Set in Philadelphia during the Great Depression, this middle-grade historical novel tells the story of a twelve-year-old boy and his best friend as they attempt to stop a wall from being built at Shibe Park, home of the Philadelphia Athletics, that would block the view of the baseball field from their rooftops.
In 1930s Philadelphia, twelve-year-old Jimmy Frank and his best friend Lola live across the street from Shibe Park, home of the Philadelphia Athletics baseball team. Their families and others on the street make extra money by selling tickets to bleachers on their flat rooftops, which have a perfect view of the field. However, falling ticket sales at the park prompt the manager and park owner to decide to build a wall that will block the view. Jimmy and Lola come up with a variety of ways to prevent the wall from being built, knowing that not only will they miss the view, but their families will be impacted from the loss of income. As Jimmy becomes more and more desperate to save their view, his dubious plans create a rift between him and Lola, and he must work to repair their friendship.
|Publisher:||Astra Publishing House|
|Product dimensions:||5.60(w) x 8.30(h) x 1.10(d)|
|Age Range:||9 - 12 Years|
About the Author
Jennifer Robin Barr is the author of two how-to books for adults. Goodbye, Mr. Spalding is her debut middle-grade novel. She is drawn to writing about little-known nuggets of history. She lives in Wayne, Pennsylvania. Visit her at jenniferrobinbarr.com.
Read an Excerpt
Jimmie Foxx is definitely dead. I can tell by the way his glassy eyes are staring at me through the fishbowl. Finally. Who knew it would take three years for one fish to die? That means three years since the Philadelphia Athletics have played in a World Series. It also means Rule #13: Bury all dead family pets in Shibe Park for luck.
I turn onto my back and stare at the hairline crack across the bedroom ceiling. I should be more upset, and I squeeze my eyes shut trying to find an ounce of sadness. Instead, I feel a charge of excitement as my lips curl into a smile. Every time I bury a pet fish at Shibe Park, the A’s go to the World Series.
I sneak out of bed, tiptoe to my third-floor window, and gaze out at the vast baseball stadium across the street. Shibe Park looks deserted, except for a glaring spotlight under the left-field stands. I wonder if some worker left it on by accident. No time to worry about that now.
I rub my face awake, try to smooth down the pile of shaggy brown hair on my head and look for my knickers, finding them rolled up in a ball in the corner of the room. I’ll need Lola’s help. We have to bury Jimmie Foxx behind first base, before the sun comes up.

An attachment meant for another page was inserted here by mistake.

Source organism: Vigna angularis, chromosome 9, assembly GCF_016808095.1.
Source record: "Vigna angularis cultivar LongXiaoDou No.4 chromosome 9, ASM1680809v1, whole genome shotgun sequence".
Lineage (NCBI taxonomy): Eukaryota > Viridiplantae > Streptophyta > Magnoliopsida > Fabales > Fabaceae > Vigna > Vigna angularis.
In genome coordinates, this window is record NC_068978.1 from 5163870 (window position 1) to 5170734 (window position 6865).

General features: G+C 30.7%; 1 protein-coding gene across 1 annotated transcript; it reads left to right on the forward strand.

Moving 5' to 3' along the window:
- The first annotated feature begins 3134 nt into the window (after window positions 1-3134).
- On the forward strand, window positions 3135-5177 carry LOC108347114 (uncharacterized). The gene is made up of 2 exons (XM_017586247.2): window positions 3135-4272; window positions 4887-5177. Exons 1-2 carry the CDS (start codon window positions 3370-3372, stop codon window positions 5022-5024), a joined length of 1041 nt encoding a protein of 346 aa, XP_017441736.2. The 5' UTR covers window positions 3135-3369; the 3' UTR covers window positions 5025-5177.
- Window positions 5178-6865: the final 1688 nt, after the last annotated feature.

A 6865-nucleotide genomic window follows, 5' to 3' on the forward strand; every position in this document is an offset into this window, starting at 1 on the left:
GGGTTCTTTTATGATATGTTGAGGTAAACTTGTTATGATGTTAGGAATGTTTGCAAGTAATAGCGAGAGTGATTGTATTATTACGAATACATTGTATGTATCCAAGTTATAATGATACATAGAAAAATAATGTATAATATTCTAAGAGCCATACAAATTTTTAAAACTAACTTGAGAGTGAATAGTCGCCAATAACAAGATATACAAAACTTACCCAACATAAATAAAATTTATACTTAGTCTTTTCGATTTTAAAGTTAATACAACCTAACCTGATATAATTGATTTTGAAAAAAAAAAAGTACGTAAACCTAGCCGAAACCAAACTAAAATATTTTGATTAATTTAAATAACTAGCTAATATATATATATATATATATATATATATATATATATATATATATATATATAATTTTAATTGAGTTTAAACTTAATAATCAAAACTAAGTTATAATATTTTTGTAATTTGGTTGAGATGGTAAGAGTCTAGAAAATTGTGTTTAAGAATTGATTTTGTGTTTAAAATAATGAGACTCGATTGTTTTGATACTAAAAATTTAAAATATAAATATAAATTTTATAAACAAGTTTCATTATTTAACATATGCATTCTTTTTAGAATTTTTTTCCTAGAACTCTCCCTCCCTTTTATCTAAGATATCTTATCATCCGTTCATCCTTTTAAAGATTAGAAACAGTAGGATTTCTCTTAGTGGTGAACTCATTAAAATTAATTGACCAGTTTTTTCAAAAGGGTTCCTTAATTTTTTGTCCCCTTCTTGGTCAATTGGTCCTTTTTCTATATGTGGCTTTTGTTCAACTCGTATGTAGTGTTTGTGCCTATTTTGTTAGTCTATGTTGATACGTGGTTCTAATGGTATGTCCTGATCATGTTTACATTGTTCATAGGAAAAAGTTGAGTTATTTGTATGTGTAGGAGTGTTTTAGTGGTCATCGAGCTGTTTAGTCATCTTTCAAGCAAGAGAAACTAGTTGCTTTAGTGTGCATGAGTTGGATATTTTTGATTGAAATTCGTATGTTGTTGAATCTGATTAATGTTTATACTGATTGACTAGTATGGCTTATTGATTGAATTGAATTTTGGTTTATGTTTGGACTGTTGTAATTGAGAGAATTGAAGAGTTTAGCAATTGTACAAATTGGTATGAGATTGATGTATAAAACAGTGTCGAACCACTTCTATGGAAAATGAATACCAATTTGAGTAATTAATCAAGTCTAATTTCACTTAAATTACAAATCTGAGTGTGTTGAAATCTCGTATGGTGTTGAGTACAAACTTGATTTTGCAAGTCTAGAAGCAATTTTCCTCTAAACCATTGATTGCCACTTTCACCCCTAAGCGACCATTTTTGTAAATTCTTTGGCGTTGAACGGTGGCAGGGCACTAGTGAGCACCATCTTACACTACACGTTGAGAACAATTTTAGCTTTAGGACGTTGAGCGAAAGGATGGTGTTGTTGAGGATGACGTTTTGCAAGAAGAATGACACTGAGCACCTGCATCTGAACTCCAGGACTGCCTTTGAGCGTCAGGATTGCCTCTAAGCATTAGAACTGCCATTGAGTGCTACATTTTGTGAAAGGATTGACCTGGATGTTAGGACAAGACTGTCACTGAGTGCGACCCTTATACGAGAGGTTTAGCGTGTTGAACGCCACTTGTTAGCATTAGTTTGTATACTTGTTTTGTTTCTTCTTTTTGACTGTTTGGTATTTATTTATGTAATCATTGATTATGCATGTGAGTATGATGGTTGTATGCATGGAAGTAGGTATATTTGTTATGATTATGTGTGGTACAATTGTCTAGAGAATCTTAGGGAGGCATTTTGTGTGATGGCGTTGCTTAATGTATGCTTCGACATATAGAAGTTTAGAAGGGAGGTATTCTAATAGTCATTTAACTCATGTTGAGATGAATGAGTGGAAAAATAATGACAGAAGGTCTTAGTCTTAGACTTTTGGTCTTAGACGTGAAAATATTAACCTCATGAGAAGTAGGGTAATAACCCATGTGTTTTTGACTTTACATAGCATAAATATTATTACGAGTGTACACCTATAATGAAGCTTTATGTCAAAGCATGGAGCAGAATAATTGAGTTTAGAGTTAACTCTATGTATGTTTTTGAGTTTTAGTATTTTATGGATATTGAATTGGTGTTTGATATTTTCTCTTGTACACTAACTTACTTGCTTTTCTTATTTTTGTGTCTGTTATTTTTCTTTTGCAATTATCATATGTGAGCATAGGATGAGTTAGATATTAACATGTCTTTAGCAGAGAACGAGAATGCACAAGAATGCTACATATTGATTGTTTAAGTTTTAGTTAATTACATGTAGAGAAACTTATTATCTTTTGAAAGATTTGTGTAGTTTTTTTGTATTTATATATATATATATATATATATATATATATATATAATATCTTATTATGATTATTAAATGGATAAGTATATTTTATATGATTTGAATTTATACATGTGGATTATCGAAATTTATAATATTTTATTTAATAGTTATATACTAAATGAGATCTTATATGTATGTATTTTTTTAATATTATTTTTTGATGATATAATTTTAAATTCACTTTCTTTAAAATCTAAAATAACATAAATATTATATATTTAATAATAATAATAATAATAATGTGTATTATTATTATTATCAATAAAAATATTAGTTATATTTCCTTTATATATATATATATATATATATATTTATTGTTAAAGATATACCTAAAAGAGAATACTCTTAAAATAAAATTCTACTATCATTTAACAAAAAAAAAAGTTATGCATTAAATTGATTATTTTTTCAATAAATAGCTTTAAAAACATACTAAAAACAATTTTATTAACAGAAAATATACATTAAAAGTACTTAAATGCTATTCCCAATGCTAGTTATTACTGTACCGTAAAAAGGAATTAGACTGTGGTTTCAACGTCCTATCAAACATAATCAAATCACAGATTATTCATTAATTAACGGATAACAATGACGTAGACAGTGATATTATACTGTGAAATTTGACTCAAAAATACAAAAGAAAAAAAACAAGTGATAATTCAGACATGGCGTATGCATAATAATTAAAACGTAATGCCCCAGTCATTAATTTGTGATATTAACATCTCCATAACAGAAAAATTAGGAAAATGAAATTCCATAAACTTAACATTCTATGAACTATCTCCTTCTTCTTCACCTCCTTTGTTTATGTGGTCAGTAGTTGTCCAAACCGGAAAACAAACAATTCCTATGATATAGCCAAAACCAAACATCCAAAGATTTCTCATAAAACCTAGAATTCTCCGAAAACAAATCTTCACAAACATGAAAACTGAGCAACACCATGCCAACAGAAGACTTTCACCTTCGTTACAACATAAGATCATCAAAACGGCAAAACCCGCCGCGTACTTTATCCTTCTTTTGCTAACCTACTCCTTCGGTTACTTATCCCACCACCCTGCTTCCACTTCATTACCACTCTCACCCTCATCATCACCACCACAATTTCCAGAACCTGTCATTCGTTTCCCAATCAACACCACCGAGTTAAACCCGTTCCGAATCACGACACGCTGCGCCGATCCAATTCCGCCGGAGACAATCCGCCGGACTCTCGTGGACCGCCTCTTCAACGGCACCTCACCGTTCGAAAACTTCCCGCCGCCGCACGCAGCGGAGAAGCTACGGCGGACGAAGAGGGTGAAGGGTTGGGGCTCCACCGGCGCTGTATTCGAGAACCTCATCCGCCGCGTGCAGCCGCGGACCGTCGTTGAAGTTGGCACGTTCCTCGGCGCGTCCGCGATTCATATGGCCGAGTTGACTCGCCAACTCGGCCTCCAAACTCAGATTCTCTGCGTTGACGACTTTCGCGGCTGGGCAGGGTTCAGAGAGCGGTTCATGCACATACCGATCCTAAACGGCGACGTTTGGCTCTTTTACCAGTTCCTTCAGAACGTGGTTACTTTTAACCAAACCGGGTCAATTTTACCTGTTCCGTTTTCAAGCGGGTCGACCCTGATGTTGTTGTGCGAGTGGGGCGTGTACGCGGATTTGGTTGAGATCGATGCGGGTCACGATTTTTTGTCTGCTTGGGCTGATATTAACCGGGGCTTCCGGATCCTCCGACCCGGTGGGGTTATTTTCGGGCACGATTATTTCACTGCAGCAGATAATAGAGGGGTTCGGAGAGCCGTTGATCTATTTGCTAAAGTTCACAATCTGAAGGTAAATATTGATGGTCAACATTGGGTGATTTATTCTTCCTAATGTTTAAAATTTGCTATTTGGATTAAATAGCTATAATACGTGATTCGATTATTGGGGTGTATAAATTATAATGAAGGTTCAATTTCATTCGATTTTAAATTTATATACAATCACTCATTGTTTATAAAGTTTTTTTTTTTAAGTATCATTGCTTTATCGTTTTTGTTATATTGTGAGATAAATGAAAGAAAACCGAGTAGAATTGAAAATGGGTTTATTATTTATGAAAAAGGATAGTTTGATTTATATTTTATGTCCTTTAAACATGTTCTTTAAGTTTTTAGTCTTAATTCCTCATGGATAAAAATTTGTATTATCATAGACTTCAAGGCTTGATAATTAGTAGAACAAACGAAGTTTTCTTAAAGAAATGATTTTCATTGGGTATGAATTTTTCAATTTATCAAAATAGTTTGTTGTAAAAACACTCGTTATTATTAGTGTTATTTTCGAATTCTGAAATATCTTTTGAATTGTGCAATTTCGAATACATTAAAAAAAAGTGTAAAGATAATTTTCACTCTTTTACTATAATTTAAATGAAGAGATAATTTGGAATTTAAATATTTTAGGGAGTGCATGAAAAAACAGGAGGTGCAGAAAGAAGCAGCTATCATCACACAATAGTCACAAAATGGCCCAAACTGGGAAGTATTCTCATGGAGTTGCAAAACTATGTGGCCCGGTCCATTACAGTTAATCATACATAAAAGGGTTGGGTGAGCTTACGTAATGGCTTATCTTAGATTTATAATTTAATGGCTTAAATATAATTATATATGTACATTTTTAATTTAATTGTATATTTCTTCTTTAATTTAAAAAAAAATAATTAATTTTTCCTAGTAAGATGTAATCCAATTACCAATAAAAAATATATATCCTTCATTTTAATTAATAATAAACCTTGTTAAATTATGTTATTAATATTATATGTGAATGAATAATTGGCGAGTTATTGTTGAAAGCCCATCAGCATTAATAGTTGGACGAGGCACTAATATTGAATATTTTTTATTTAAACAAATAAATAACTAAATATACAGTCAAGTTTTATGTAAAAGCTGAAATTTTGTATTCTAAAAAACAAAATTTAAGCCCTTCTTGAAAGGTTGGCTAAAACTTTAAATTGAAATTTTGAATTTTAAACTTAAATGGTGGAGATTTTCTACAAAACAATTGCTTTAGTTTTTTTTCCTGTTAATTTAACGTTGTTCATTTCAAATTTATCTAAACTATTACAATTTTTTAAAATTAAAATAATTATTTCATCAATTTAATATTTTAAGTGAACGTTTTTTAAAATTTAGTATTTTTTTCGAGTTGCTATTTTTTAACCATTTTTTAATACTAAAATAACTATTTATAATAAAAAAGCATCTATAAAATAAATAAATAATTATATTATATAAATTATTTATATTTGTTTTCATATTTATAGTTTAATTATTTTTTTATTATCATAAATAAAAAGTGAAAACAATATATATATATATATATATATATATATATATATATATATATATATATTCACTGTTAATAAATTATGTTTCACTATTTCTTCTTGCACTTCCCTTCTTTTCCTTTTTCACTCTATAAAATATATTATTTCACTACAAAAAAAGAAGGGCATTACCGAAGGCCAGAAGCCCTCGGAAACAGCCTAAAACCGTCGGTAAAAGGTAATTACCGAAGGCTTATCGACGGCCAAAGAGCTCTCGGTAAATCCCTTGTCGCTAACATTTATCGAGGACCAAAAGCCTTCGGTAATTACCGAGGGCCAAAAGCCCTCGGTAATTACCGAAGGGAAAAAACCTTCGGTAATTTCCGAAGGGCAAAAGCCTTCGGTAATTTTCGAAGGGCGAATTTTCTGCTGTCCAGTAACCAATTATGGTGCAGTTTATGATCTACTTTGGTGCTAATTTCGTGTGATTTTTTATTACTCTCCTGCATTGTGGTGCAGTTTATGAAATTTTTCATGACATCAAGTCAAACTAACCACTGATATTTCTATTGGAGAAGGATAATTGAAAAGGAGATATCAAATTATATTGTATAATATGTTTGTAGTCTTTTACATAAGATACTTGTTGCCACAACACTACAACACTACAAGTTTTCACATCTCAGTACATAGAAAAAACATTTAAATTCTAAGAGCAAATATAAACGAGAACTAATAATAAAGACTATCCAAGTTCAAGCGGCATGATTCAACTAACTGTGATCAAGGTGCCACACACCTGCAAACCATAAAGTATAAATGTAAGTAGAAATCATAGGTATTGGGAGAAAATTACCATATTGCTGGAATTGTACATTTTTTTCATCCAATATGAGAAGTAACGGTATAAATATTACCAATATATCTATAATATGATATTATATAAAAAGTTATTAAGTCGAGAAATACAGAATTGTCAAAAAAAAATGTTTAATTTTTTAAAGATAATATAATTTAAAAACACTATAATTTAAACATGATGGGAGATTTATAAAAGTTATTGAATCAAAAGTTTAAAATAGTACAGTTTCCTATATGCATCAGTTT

The Sheridans live in the row house next door, so Lola’s bedroom window is only a few feet from mine. I tug on our Bingle—the name we gave the cord that runs from her window to mine—and listen for the faint ding- a-ling from the bell attached to the other end. Rule #16: Always meet on the roof when you hear the Bingle.
I gently wrap Jimmie Foxx in a handkerchief, grab my bag, and climb through the hallway skylight and onto the flat roof, our designated meeting place. I look to my left and my right, scanning the rows of rooftops for signs of anyone who might see us at this late hour, especially the Polinski brothers. They are always causing trouble in the middle of the night.
Each roof has something unique that makes it stand out, like Ma’s tomato plants or her famous flowerpots, but they all have one thing in common: a set of rooftop bleachers to watch major league baseball games.
Tonight, all the bleachers are empty.
Our view of the ball field is the best on the block, right in the middle of the street. We can see easily over the short right-field wall and take in each game like we paid for the best seat in the house. Tomorrow, the street, our roof, and this ballpark will be filled with fans watching our Philadelphia Athletics play the Boston Red Sox.
I love game days. I love the roar of the crowd, the bell of the Good Humor truck, and the smells of Red Hots’ sausages, steaming peanuts, and lit cigars. But at times like this, when Shibe Park is quiet and seems like it’s all mine, I think I like it even more.
“I’m sorry you’re dead, Jimmie,” I whisper to the fish, “but we can’t lose any more games. When the A’s start winning again and folks pay to sit on our roof to watch, I’ll think of you.”